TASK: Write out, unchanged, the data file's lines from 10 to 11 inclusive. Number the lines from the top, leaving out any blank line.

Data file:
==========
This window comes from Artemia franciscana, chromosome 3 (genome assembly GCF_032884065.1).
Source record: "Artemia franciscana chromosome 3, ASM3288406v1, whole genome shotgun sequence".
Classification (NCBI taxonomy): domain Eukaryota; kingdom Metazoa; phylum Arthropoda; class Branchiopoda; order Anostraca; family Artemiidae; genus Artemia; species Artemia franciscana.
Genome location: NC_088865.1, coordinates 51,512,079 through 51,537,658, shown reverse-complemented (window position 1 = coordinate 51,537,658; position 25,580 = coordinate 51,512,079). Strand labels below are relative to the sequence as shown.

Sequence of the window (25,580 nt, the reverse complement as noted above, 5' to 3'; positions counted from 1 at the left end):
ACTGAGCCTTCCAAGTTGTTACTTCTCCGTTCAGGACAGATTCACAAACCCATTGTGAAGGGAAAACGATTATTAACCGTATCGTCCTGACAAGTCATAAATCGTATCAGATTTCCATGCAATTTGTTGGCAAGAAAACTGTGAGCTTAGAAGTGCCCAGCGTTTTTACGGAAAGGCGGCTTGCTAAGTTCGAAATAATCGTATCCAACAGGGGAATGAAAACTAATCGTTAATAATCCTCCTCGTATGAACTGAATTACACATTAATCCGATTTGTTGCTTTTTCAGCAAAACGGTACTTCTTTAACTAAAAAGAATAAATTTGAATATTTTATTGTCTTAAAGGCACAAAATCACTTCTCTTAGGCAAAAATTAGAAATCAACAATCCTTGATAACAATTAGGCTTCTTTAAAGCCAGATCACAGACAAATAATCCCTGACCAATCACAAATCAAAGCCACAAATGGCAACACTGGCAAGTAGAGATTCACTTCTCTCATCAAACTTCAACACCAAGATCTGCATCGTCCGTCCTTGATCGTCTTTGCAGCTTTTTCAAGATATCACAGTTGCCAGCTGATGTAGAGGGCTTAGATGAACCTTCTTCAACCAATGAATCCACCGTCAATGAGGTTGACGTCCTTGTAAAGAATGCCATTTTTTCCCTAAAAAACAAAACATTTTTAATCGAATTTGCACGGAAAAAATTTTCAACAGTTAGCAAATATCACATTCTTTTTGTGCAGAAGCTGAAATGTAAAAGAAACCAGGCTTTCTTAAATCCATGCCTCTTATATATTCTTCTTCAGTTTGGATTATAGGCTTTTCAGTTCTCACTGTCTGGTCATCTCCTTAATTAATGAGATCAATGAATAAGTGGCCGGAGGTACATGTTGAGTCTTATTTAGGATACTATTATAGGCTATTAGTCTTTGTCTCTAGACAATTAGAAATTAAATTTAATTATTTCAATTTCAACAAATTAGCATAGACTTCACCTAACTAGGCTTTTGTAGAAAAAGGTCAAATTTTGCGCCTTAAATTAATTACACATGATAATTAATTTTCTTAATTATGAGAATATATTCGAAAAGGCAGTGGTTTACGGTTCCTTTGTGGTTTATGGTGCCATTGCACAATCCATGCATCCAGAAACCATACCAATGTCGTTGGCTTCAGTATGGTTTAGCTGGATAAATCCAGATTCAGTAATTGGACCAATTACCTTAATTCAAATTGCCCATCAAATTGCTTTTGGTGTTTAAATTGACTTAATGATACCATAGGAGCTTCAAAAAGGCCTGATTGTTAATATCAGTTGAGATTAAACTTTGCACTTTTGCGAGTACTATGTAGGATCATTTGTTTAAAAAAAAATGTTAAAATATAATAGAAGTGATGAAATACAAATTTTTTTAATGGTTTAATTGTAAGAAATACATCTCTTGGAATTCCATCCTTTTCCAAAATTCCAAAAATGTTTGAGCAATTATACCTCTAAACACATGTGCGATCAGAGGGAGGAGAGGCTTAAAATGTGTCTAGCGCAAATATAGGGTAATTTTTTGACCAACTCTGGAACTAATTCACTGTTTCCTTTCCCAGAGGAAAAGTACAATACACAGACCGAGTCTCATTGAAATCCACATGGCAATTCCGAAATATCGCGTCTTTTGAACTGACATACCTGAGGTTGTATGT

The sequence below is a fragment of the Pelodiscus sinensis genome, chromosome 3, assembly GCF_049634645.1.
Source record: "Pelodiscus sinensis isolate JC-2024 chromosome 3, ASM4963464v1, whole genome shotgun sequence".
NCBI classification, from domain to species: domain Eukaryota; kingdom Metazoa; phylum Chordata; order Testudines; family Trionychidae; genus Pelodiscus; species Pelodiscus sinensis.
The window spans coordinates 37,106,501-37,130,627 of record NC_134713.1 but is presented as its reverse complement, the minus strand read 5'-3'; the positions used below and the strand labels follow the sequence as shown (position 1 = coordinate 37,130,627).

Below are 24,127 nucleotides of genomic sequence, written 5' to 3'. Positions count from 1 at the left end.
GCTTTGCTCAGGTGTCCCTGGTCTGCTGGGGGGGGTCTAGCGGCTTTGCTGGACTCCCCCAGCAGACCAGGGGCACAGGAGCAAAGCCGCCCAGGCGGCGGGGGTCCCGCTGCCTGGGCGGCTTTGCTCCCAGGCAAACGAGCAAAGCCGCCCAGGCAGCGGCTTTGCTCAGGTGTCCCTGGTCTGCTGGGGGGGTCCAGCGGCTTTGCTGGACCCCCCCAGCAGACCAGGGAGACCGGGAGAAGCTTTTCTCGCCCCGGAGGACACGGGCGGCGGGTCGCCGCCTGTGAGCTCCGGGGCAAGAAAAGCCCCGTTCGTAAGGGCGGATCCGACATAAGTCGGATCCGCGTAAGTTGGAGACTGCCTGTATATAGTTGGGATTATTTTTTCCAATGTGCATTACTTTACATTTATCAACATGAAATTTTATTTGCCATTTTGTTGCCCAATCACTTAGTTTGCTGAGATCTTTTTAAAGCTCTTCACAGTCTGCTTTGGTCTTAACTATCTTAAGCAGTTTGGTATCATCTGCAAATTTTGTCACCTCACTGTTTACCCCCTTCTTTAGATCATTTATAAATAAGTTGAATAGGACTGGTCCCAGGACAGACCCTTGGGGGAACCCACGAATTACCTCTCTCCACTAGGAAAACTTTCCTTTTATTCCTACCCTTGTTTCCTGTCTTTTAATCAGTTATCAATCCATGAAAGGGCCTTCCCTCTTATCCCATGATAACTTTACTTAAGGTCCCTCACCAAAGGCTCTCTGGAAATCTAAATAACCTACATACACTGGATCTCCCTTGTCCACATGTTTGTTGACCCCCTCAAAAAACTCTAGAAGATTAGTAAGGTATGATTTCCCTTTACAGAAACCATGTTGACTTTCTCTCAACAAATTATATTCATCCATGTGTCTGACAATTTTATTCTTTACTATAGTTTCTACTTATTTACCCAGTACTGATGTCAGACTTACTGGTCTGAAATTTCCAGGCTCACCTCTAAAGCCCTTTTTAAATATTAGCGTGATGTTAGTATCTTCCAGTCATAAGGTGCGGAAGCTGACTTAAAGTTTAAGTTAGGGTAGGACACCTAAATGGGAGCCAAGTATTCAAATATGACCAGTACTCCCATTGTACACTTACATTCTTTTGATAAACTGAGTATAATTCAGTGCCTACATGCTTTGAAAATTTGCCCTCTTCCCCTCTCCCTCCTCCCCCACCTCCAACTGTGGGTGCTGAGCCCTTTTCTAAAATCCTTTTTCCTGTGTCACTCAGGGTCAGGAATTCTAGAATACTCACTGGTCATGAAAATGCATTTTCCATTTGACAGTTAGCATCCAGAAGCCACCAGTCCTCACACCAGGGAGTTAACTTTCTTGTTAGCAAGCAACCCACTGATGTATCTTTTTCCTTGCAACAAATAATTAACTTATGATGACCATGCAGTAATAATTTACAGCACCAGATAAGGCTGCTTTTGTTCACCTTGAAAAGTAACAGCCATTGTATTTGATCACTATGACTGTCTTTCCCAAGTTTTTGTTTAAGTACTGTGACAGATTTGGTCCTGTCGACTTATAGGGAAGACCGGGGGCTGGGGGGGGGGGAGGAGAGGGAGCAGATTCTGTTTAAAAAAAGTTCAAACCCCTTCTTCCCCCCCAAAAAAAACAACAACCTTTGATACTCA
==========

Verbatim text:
The window spans coordinates 37,106,501-37,130,627 of record NC_134713.1 but is presented as its reverse complement, the minus strand read 5'-3'; the positions used below and the strand labels follow the sequence as shown (position 1 = coordinate 37,130,627).

Below are 24,127 nucleotides of genomic sequence, written 5' to 3'. Positions count from 1 at the left end.